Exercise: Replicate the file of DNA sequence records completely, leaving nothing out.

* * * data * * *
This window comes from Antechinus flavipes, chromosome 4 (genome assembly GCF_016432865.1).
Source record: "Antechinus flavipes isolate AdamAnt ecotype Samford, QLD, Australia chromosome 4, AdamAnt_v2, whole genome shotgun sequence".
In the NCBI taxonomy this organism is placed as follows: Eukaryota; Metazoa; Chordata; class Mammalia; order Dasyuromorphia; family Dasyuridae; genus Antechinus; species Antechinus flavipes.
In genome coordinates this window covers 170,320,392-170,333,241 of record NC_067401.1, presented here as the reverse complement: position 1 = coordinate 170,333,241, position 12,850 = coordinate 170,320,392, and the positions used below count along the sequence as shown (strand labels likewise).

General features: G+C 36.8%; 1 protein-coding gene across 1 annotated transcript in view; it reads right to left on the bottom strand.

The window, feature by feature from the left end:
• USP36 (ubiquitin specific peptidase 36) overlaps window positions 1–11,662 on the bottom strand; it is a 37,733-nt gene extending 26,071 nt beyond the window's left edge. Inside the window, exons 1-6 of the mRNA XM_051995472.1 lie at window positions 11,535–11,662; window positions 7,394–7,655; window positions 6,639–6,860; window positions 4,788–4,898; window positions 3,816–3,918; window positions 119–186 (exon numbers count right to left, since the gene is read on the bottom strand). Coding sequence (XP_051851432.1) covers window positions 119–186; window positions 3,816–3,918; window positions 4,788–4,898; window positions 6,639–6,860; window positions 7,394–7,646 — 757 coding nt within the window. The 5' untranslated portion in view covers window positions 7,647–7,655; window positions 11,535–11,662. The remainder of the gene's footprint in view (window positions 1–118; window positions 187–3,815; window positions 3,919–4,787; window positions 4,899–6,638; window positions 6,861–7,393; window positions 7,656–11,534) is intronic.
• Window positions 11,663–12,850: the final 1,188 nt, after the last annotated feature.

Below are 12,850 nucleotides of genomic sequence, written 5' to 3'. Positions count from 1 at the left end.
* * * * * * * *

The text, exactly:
This window comes from Antechinus flavipes, chromosome 4 (genome assembly GCF_016432865.1).
Source record: "Antechinus flavipes isolate AdamAnt ecotype Samford, QLD, Australia chromosome 4, AdamAnt_v2, whole genome shotgun sequence".
In the NCBI taxonomy this organism is placed as follows: Eukaryota; Metazoa; Chordata; class Mammalia; order Dasyuromorphia; family Dasyuridae; genus Antechinus; species Antechinus flavipes.
In genome coordinates this window covers 170,320,392-170,333,241 of record NC_067401.1, presented here as the reverse complement: position 1 = coordinate 170,333,241, position 12,850 = coordinate 170,320,392, and the positions used below count along the sequence as shown (strand labels likewise).

General features: G+C 36.8%; 1 protein-coding gene across 1 annotated transcript in view; it reads right to left on the bottom strand.

The window, feature by feature from the left end:
• USP36 (ubiquitin specific peptidase 36) overlaps window positions 1–11,662 on the bottom strand; it is a 37,733-nt gene extending 26,071 nt beyond the window's left edge. Inside the window, exons 1-6 of the mRNA XM_051995472.1 lie at window positions 11,535–11,662; window positions 7,394–7,655; window positions 6,639–6,860; window positions 4,788–4,898; window positions 3,816–3,918; window positions 119–186 (exon numbers count right to left, since the gene is read on the bottom strand). Coding sequence (XP_051851432.1) covers window positions 119–186; window positions 3,816–3,918; window positions 4,788–4,898; window positions 6,639–6,860; window positions 7,394–7,646 — 757 coding nt within the window. The 5' untranslated portion in view covers window positions 7,647–7,655; window positions 11,535–11,662. The remainder of the gene's footprint in view (window positions 1–118; window positions 187–3,815; window positions 3,919–4,787; window positions 4,899–6,638; window positions 6,861–7,393; window positions 7,656–11,534) is intronic.
• Window positions 11,663–12,850: the final 1,188 nt, after the last annotated feature.

Below are 12,850 nucleotides of genomic sequence, written 5' to 3'. Positions count from 1 at the left end.